I spent a lot of time figuring out how to travel to Patagonia.
There were lots of fabulous photos of where I was going but I found little on how to get there. There seemed to be many steps involved and transportation that was unfamiliar to me.
So I wrote this post and Tourism Chile pointed people to it from their website for many years.
Ah, but that solo trip to Patagonia was in 2011. Quite some time ago.
Since this post is still used by hundreds of people every month as they plan their travels to spectacular Torres del Paine in Patagonia I thought it wise to verify the information and give it an update.
So here you go…
10 Tips for Traveling Solo to Patagonia
- Take the Navimag. I can’t recommend the Navimag Ferry enough. It’s an absolutely spectacular journey that goes through Chile’s southern fjords traveling between Porto Montt and Puerto Natales and it is perfect for solo travelers. A few details.
- It takes four days and three nights.
- It is car and truck ferry that takes foot passengers as well and offers a variety of sleeping accommodation. I chose a four-bed cabin with a bathroom down the hall. There was an upper and lower bunk on either side of the cabin. I shared it with a couple from the UK and a gentleman from France.
- The food is basic and adequate. This is not a cruise ship.
- There were many solo travelers on board and it seemed that most found a partner to hike Torres del Paine with by the end of the trip. I ended up hiking and camping with Noemie, a woman from France.
- Book at least one night in Puerto Natales. The Navimag arrives in Puerto Natales later in the day so you’ll need to book at least one night there. There is a variety of accommodation from hotels to B&Bs to hostels. I stayed at Erratic Rock and it was just fine though I’m sure that there are others that are equally fine in the town. The benefit of Erratic Rock is that they rent equipment and have the Torres del Paine hiking seminar. See below.
- Plan your hike. Decide how you want to experience the park. There is a free seminar every day at 3pm at the Erratic Rock Base Camp that will help you decide how to approach the hiking options in Torres del Paine. They have greatly expanded their offerings since I was there and now have a variety of guided programs and expeditions you can sign up for. You don’t have to go with them which will save you hundreds of dollars. If you hike on your own you basically have five options:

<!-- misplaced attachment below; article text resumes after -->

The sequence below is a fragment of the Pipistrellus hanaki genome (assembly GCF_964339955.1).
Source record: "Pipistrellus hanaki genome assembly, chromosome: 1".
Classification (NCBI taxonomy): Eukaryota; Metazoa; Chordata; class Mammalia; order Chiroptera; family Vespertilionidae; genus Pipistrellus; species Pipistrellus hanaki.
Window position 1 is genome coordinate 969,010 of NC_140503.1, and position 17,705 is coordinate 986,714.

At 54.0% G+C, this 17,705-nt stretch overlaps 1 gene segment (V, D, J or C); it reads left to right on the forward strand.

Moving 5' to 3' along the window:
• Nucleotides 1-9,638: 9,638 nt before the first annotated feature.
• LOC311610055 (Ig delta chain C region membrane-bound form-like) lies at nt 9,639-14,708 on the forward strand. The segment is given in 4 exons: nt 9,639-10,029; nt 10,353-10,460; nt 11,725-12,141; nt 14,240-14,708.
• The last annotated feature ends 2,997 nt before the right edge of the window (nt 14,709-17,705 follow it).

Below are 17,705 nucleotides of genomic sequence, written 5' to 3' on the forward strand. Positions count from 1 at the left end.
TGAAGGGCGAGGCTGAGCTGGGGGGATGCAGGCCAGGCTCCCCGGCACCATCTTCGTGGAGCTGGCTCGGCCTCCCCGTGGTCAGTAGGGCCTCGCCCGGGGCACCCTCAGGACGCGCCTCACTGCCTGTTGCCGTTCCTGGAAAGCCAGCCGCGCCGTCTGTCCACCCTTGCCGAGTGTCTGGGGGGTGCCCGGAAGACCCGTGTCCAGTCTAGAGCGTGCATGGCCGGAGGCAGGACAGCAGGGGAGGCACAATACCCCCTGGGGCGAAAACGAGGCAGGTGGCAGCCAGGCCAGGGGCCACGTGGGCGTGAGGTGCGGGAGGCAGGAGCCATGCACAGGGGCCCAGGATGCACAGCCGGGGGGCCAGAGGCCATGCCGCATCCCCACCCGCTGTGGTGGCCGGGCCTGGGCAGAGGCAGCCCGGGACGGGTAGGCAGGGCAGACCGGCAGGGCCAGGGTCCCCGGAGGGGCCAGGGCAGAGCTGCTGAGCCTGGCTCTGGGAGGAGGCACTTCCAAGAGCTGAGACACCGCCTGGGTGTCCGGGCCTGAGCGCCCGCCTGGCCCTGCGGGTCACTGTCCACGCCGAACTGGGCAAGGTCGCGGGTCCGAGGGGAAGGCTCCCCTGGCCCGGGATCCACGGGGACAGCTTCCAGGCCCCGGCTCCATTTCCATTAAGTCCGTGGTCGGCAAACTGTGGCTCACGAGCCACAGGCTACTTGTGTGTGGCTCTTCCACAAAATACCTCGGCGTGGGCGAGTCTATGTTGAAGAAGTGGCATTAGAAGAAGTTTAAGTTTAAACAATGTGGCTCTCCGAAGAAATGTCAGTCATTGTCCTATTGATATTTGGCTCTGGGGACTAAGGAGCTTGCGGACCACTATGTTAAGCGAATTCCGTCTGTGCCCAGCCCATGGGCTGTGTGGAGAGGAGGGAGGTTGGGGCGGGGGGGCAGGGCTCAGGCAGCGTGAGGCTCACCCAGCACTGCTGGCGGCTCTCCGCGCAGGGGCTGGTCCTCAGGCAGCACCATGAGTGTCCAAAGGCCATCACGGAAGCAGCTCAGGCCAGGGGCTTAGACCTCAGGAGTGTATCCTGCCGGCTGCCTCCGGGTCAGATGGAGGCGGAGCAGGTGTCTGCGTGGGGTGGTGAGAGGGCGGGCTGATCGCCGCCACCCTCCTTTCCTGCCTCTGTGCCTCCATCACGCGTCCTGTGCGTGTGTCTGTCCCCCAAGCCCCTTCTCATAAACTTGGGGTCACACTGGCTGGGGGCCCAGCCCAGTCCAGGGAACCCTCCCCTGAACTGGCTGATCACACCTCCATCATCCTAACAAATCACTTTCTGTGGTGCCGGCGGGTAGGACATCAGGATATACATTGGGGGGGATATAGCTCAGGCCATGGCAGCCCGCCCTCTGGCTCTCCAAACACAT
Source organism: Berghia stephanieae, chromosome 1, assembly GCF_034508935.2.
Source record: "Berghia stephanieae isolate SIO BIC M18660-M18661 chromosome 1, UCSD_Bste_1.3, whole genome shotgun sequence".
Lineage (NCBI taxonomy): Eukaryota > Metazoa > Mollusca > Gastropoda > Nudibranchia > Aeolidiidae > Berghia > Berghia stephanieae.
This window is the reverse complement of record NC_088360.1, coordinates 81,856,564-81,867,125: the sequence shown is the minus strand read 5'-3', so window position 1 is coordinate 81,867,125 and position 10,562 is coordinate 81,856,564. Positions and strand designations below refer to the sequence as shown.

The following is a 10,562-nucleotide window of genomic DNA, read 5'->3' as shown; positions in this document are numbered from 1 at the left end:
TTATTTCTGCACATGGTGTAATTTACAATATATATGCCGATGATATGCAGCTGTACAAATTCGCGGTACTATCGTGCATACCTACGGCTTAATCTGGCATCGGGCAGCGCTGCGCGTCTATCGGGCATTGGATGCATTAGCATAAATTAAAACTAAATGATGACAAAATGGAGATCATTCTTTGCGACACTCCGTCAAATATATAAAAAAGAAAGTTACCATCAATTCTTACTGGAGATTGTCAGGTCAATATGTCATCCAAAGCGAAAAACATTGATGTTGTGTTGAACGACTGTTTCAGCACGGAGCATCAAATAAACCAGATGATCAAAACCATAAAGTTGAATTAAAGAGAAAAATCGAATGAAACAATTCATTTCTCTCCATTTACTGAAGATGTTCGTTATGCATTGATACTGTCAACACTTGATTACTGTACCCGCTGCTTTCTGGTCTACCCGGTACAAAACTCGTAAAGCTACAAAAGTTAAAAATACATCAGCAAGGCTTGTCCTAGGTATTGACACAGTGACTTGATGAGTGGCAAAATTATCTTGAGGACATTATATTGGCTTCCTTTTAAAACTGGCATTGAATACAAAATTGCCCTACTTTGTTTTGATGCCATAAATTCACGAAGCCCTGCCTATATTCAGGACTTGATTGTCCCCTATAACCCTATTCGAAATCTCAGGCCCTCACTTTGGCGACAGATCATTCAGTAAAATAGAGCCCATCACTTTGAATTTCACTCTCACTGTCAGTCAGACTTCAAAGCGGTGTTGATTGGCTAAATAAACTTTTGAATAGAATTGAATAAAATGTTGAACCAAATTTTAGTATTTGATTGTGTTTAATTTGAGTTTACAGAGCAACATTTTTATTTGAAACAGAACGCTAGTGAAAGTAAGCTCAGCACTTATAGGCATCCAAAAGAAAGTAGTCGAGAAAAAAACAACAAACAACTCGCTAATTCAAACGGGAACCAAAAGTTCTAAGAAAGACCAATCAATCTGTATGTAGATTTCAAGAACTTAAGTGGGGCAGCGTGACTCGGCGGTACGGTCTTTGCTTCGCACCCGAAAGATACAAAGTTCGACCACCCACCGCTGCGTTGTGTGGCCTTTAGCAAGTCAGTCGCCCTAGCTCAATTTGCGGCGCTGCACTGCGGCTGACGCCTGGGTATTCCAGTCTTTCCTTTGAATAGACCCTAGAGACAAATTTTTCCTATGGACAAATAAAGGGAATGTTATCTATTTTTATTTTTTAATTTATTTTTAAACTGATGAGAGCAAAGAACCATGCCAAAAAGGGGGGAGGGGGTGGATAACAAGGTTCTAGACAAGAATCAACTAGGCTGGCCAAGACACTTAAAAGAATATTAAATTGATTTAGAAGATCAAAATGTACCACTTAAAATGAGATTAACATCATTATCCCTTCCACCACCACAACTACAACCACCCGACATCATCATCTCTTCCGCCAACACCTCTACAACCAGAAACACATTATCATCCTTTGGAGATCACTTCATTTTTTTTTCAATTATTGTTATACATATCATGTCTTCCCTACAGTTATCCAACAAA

- The Full Circuit
- The full W
- Parts of the W
- A bus tour (no hiking)
- The ferry to the Grey Glacier (no hiking).
- Check the weather. The big prize of any hike in Torres del Paine is the North Towers and they are often in the clouds. Check the weather and plan your hike so that you are more likely to ascend this trail on a clear day.
- Getting to the park. There are two busses a day running between Puerto Natales and Torres del Paine. They leave at 7:30am and 2pm and they take about 2 hours. If you’re planning to drive make sure you have plenty of fuel as the only gas stations are in Puerto Natales.
- Take cash into the park. Almost everything in the park is cash only so, unless you plan to hike every step of the way, carry your food and camp, you’ll need money. Here are some approximate costs.
- 21,000 / US32 – park entry during high season.
- 30,000 / US$50- shuttles, buses and ferries within the park. Given how much time we had we walked the two sides of the W and had to bus/ferry between the sides.
- 6,500 / US$10 per person/night
- 3,000 / US$10- Pisco Sours – of course!
- 10,000 / US$15 – a meal at the Grand Paine Refugio.
- Rent or bring hiking poles. I know it sounds lame but they do make a huge difference and even young people use poles. They won’t only make the trek easier, but they will save your knees for later in life if you’re an avid hiker. I couldn’t believe how great they were.
- Plan your accommodation. I rented camping equipment from Erratic Rock I which is the cheapest form of accommodation you can get. Once you have your equipment, there is no need for reservations. If you don’t want to camp, you can stay in a Refugio, though I would make reservations in advance to ensure that you have a bed. If you really want luxury there is the Las Torres Hotel.
- What/where to eat. At the Refugios, you have the option of full board meaning that, in addition to giving you your breakfast and dinner, they’ll pack you a lunch for your day hiking. Even if you camp you can go to a Refugio and buy a meal. At the Grand Paine campground there was a kitchen building with stoves and sink. At the campground near the Torres (and I’m assuming for most of the circuit) there were no restaurants or cooking facilities.
- What to pack. When you’re hiking, you need to keep what you’re carrying to a minimum. Scale down your luggage and, if necessary, leave a bag at a hostel before you go to the park. For four days I wore/carried:
- 2 t-shirts
- 2 long sleeve shirts
- 2 pairs of pants
- rain gear
- two pairs of high quality hiking socks, underwear
- camera, sunglasses, passport…
- nuts, dried fruit, etc.
- hiking poles
- tent, etc. if needed
If you don’t have the time to take the Navimag Ferry, you can fly to Puerto Natales or Punta Arena. Before leaving on this trip I knew that I would have to fly back to Santiago due to lack of time. When I priced it via LAN it looked like it would cost about $500. When in Chile, I learned about SKY Airlines and booked for $178 all in.
Last updated: 10th December, 2017